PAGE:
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  • Get out the manipulatives if you are helping a young child. Being at home, take advantage of your huge inventory.  Use the plush animals or other small toys to illustrate mathematical concepts, and then let them drift into the land of imagination with their toys after they are done.

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  • Use a white board to illustrate concepts.  There is something about the dry erase marker gliding on the surface of the white board.  It almost feels like art, as problems are being solved. Well, almost. A little doodle here and there adds amusing interest to an intimidating problem.  Also, allow your child to work out their math problems on the white board, if desired.

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  • Include rewards for the both of you, when the going gets tough, or everyone is unmotivated to do math.  Don’t forget that you are putting in time and effort also, and should be part of the reward!  For example, we love going out for frozen yogurt.  A couple of times a week, I post a review problem (review is so important) on the white board before the day’s lesson.  I then challenge whoever I am working with to do the problem independently.  Our reward system works like this:  If she can work the problem out correctly on her own, then she gets 2 points.  If I need to give some hints, or help her work it out, then she gets 1 point.  When the points get up to 12, then we share an outing, such as frozen yogurt.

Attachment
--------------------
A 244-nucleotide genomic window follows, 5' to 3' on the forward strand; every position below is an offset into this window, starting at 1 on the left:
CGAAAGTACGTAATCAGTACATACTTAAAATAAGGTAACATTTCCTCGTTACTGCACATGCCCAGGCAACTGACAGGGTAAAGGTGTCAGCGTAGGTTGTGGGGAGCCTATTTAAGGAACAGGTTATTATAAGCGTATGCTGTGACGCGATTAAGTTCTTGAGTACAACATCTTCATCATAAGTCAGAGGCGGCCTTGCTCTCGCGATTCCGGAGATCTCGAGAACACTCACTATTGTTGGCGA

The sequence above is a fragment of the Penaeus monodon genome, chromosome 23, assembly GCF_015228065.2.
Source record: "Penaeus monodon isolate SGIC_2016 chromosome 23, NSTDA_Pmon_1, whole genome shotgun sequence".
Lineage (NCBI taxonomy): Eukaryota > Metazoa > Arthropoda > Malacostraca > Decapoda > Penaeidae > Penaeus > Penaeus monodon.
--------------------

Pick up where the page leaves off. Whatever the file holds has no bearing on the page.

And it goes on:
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  • Use Kahn, YouTube, or whatever wonderful internet resource you can find out there. Visit the following tutoring site for free help from the early grades through the high school years and beyond:

https://www.khanacademy.org/math

         Many times if we are stuck on a problem, I simple shoot a question to google.
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  • Upper math assistance- Set time aside to watch the instructional videos with your child, if the videos come with your curriculum. I highly recommend Chalkdust Math Company. I love Dana Mosely’s (aka Uncle Buck) lectures.  I actually find it rather relaxing to sit back and take a course with my kids, as I am usually so much on-the-go.  My kids are spaced 3 years apart, so I am able to stagger the upper math courses so that I am only dealing with one upper level math course per semester.  If your children are close in age, maybe they can double-up and take a course together.  If you are blessed with a large family, and simply can not make this work, maybe you can match up siblings that have compatible temperaments, and let the older child tutor the younger child.  Instead of paying them, perhaps you can lessen their chore load.  (My kids love negotiating for less chores!)
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I can not say enough about Chalkdust math!
  • Any level  math- Race to see who can solve a problem first and then compare answers. You may be surprised that you are not always the winner!

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Any other fun ideas?  I would love to hear them.

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** Note to the Reader- Today’s narrative is an excerpt of our family’s school journey from a few years ago, during my eldest daughter’s senior year in high school, a rather emotional year, with its many ups and downs.

May God shower blessings on your family as he has on mine.    Annette